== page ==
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Former HP chief Lew Platt dies

Platt served more than 30 years at the computer maker, then brought a "steady hand" to Boeing.

Lew Platt, the man who ran Hewlett-Packard for several years and engineered the spin-off of Agilent Technologies, died Thursday of a brain aneurism. He was 64.

Since 2003, Platt had served as lead director at aerospace giant Boeing, which in recent years has confronted a number of challenges.

"Lew shepherded Boeing with strength, grace, dignity and integrity through a period when the company most needed his steady hand," Jim McNerney, Boeing chairman, president and CEO, said in a statement on Friday. "He was a compassionate man who put his own retirement and personal plans on the back burner to ensure that Boeing never missed a beat through its recent recovery."

Lew Platt

But Platt's greatest claim to executive fame came from his time as CEO of HP from 1992 to 1999.

A graduate of Cornell University and the University of Pennsylvania's Wharton School of Business, Platt came to HP in 1966 and worked his way up its ranks. His long tenure became both a plus and a minus. The "HP Way," which encouraged employee loyalty, was in full swing during his tenure. Platt, according to sources, also became an advocate of ensuring that female executives weren't passed over unfairly. Partly as a result, some of HP's key executives, such as Ann Livermore, have been women.

"Lew made a tremendous contribution to HP over the many years he was with the company. He was an exceptional person and did an exceptional job demonstrating what the HP culture was all about," said Dick Hackborn, a longtime board member and former executive at the computer company. "I'm extremely saddened that he has passed away."

At the same time, the company moved slowly and missed opportunities, even by its own admission.

Platt, who announced that he intended to resign and spin off HP's test and measurement group into Agilent in March 1999, said himself that the changes were taking place so that the conglomerate could become more agile.

"Even before the announcement of the splitting of the company and the new CEO, we had spent a lot of time looking at ourselves. We needed to make some cultural shifts," Platt said in a July 1999 interview. "We needed to hold fast to the core values but change some of the practices. (We needed to) speed up decision making."

Change, however, is not without its challenges. Platt was followed by Lucent Technologies alumna Carly Fiorina, who initially was widely praised but subsequently led HP into a merger with Compaq that some still question today. HP's board asked Fiorina to resign in February 2005.

Corporate tumult aside, one family member of an HP co-founder recalled the loyalty and admiration employees had for Platt.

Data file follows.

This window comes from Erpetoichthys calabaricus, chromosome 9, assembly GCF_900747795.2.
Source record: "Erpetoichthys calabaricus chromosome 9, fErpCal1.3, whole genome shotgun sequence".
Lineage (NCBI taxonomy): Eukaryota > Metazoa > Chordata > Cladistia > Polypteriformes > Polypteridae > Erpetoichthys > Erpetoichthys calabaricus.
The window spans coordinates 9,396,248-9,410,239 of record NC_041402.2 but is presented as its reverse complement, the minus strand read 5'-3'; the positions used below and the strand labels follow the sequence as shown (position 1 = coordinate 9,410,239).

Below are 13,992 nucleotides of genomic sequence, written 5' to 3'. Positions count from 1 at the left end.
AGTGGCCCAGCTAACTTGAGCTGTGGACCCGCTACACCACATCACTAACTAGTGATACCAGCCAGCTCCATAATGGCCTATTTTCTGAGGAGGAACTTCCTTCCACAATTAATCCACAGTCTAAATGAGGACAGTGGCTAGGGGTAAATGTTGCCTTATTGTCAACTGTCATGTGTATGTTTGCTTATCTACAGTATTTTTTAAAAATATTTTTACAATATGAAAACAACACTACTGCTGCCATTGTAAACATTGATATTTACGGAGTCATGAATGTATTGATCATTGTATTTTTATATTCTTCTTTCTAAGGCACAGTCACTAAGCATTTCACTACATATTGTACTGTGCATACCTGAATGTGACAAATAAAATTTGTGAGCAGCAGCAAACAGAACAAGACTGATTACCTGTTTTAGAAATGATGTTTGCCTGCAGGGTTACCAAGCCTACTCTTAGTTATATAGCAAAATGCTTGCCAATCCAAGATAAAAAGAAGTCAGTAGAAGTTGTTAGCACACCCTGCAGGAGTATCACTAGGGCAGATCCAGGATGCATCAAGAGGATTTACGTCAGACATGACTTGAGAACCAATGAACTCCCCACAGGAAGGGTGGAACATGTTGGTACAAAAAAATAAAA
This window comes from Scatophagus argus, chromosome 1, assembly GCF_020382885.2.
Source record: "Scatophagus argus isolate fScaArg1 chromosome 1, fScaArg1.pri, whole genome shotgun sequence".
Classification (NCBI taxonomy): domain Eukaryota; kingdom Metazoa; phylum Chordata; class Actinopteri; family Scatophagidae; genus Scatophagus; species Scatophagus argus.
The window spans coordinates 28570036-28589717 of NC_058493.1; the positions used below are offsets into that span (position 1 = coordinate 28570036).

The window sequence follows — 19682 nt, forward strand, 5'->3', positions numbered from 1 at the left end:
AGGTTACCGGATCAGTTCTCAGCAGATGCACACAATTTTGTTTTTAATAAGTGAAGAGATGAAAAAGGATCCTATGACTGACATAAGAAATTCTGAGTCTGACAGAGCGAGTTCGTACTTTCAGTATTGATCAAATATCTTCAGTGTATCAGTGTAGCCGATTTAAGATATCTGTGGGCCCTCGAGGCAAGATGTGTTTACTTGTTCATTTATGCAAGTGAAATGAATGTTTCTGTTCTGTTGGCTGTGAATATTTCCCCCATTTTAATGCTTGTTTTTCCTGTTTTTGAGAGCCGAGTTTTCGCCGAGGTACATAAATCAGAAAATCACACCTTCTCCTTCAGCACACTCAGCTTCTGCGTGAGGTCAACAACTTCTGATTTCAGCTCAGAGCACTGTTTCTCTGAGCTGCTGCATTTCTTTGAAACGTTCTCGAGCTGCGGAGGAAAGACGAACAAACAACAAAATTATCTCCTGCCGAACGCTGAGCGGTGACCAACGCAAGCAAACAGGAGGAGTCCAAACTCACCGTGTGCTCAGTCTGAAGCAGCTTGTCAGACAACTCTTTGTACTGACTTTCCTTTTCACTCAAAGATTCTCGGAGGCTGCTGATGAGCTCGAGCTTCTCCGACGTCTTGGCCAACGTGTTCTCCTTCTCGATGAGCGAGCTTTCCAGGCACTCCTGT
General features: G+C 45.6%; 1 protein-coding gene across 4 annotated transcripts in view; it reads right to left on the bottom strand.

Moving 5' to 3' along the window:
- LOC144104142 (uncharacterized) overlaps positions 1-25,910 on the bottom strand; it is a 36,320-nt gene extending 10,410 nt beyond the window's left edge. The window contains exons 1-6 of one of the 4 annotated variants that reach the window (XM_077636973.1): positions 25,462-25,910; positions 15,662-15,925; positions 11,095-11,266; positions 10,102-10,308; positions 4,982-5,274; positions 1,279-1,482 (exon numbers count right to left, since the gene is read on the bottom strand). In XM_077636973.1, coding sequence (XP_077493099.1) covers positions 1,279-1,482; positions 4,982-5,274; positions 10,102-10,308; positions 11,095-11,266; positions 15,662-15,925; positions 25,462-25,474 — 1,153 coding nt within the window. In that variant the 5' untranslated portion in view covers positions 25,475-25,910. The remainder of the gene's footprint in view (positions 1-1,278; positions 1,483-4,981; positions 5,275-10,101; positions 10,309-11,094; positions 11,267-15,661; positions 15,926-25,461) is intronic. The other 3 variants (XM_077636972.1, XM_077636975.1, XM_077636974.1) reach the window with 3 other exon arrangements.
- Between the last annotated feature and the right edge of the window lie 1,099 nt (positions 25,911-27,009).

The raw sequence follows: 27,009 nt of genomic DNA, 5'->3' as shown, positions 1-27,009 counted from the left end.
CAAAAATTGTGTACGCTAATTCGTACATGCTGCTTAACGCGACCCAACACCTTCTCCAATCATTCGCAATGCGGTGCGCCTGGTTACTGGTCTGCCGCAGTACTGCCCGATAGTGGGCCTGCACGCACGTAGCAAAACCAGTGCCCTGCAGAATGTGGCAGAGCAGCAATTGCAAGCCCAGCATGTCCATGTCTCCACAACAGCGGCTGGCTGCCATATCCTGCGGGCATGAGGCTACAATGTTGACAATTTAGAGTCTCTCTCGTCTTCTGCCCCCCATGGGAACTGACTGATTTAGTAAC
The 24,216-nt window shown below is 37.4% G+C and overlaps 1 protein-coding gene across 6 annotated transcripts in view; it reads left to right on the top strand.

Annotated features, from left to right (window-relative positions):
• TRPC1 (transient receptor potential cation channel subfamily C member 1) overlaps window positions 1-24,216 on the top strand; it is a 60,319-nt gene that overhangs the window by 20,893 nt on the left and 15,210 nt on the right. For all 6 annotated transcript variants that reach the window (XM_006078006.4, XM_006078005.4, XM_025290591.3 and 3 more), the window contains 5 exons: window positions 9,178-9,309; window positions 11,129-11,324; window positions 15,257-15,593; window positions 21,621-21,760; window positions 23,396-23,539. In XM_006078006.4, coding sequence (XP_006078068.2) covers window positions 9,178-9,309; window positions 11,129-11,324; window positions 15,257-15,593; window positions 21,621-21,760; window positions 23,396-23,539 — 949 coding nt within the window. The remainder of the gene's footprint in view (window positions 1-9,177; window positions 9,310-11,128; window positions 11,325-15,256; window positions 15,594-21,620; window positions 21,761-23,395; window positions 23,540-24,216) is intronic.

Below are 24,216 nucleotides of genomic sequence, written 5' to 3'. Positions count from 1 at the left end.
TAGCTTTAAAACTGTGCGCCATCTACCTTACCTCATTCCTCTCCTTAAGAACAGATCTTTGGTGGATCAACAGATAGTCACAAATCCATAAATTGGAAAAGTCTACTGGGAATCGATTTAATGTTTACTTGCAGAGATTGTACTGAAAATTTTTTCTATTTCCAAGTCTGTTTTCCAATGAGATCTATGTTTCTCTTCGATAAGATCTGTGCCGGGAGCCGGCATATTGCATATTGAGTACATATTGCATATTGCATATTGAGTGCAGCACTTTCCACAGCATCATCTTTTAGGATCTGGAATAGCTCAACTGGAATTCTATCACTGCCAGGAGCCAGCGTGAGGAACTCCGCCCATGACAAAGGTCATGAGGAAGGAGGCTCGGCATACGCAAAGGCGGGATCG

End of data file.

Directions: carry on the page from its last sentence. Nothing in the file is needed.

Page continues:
"Lew was such a straightforward and honest guy," said David W. Packard, son of the late HP co-founder David Packard. "The employees loved him."

The younger Packard, who stepped down from HP's board in 1999 over a disagreement with Platt over the Agilent spin-off, said he always held Platt in high regard, even though they held divergent views.

"I could disagree with Lew, but I never started a public campaign against him," Packard said. "He was such a decent person."

His father felt the same way, Packard said.

When entering the waiting room at Stanford Hospital, where his father was in a coma, Packard recalled seeing Platt sitting at one end of the room and the family's longtime housekeeper at the other end of the room.

"She looked over at me and then over to Lew and said, 'Your father loves that man so much,'" recalled Packard.

Platt's friends said the former HP CEO seemed to be in good health and his death has taken them by surprise. Platt and his wife, for example, were planning to host a dinner party this weekend at their home in Portola Valley, which is roughly 30 miles south of San Francisco.

Dean Morton, former HP chief operating officer and a longtime friend of Platt, was planning to attend Platt's party when he received a call last night from the former CEO's wife, he said. Platt and his wife were driving from their home in Bodega Bay, where he owned a small vineyard, to their Portola Valley home.

"We were going to see them this weekend and that added to the shock," Morton said.

Morton, who has known Platt for 38 years, said the former CEO would complain about his busy schedule, yet always took on another job.

"He took on lots and lots of things and everything he did, he did extremely well. He was very organized," Morton said. "He wasn't a workaholic. He knew how to have fun and was great fun to be around. He had a great sense of humor, was well-informed and could talk about anything."

In addition to being a wine enthusiast, fisher and hunter, Platt also had a passion for fantasy football, which he often indulged in with former HP employees.

And over the years, Platt and former HP executive Rick Belluzzo mended their once strained relationship. Belluzzo left HP for SGI back in 1998, over disagreements in the direction HP should take. Belluzzo went on to become SGI's chief executive.

"A couple of years ago, I sent him an email and he was quick to respond," Belluzzo recalled. "We would get together every year at a dinner and reflect on what we did wrong at HP and what we would have done differently...I grew to respect him over the last couple of years. Few CEOs are willing and able to admit what they did wrong."

Belluzzo noted that during these meetings with Platt, he came to know the former CEO better than he had while working for him on a daily basis.

"When you get out of a situation, you are able to reflect more," Belluzzo said. "I saw what a dedicated person he was to the missions he was on. He always stepped up to the mission. I'm really glad, especially now, that we were able to come full circle."

CNET's Dawn Kawamoto contributed to this story.